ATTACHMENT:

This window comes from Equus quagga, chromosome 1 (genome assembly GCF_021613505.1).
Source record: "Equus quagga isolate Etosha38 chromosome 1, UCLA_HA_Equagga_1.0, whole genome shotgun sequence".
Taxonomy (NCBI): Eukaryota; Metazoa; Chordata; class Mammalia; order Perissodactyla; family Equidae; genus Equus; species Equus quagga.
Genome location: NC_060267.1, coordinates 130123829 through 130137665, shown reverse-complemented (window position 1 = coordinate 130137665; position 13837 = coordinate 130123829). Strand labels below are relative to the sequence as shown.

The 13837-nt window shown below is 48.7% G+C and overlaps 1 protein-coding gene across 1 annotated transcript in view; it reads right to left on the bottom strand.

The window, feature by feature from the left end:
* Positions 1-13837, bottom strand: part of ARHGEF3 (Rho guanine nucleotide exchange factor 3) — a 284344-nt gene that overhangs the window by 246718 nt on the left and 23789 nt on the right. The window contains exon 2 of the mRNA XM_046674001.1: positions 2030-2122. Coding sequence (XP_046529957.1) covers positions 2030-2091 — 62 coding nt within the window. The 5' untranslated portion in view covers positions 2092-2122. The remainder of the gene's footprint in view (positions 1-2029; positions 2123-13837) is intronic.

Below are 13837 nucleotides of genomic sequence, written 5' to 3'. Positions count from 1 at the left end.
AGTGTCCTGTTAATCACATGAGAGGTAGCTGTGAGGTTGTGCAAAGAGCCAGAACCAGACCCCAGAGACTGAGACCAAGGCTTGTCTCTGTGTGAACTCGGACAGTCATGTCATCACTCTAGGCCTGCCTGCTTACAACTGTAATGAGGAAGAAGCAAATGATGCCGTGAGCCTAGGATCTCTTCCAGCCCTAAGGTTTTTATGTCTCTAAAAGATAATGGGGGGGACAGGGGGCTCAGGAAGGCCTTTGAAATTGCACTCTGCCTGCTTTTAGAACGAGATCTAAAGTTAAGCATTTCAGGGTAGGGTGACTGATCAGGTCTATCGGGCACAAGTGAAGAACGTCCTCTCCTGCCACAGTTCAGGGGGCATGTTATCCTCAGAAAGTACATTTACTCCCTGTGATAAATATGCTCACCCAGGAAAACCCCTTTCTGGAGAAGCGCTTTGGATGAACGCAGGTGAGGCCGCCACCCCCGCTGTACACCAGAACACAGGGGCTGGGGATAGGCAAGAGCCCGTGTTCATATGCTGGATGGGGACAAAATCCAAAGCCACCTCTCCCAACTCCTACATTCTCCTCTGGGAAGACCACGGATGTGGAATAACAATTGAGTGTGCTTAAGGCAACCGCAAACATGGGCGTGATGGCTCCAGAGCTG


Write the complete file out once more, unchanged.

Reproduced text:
This window comes from Equus quagga, chromosome 1 (genome assembly GCF_021613505.1).
Source record: "Equus quagga isolate Etosha38 chromosome 1, UCLA_HA_Equagga_1.0, whole genome shotgun sequence".
Taxonomy (NCBI): Eukaryota; Metazoa; Chordata; class Mammalia; order Perissodactyla; family Equidae; genus Equus; species Equus quagga.
Genome location: NC_060267.1, coordinates 130123829 through 130137665, shown reverse-complemented (window position 1 = coordinate 130137665; position 13837 = coordinate 130123829). Strand labels below are relative to the sequence as shown.

The 13837-nt window shown below is 48.7% G+C and overlaps 1 protein-coding gene across 1 annotated transcript in view; it reads right to left on the bottom strand.

The window, feature by feature from the left end:
* Positions 1-13837, bottom strand: part of ARHGEF3 (Rho guanine nucleotide exchange factor 3) — a 284344-nt gene that overhangs the window by 246718 nt on the left and 23789 nt on the right. The window contains exon 2 of the mRNA XM_046674001.1: positions 2030-2122. Coding sequence (XP_046529957.1) covers positions 2030-2091 — 62 coding nt within the window. The 5' untranslated portion in view covers positions 2092-2122. The remainder of the gene's footprint in view (positions 1-2029; positions 2123-13837) is intronic.

Below are 13837 nucleotides of genomic sequence, written 5' to 3'. Positions count from 1 at the left end.
AGTGTCCTGTTAATCACATGAGAGGTAGCTGTGAGGTTGTGCAAAGAGCCAGAACCAGACCCCAGAGACTGAGACCAAGGCTTGTCTCTGTGTGAACTCGGACAGTCATGTCATCACTCTAGGCCTGCCTGCTTACAACTGTAATGAGGAAGAAGCAAATGATGCCGTGAGCCTAGGATCTCTTCCAGCCCTAAGGTTTTTATGTCTCTAAAAGATAATGGGGGGGACAGGGGGCTCAGGAAGGCCTTTGAAATTGCACTCTGCCTGCTTTTAGAACGAGATCTAAAGTTAAGCATTTCAGGGTAGGGTGACTGATCAGGTCTATCGGGCACAAGTGAAGAACGTCCTCTCCTGCCACAGTTCAGGGGGCATGTTATCCTCAGAAAGTACATTTACTCCCTGTGATAAATATGCTCACCCAGGAAAACCCCTTTCTGGAGAAGCGCTTTGGATGAACGCAGGTGAGGCCGCCACCCCCGCTGTACACCAGAACACAGGGGCTGGGGATAGGCAAGAGCCCGTGTTCATATGCTGGATGGGGACAAAATCCAAAGCCACCTCTCCCAACTCCTACATTCTCCTCTGGGAAGACCACGGATGTGGAATAACAATTGAGTGTGCTTAAGGCAACCGCAAACATGGGCGTGATGGCTCCAGAGCTG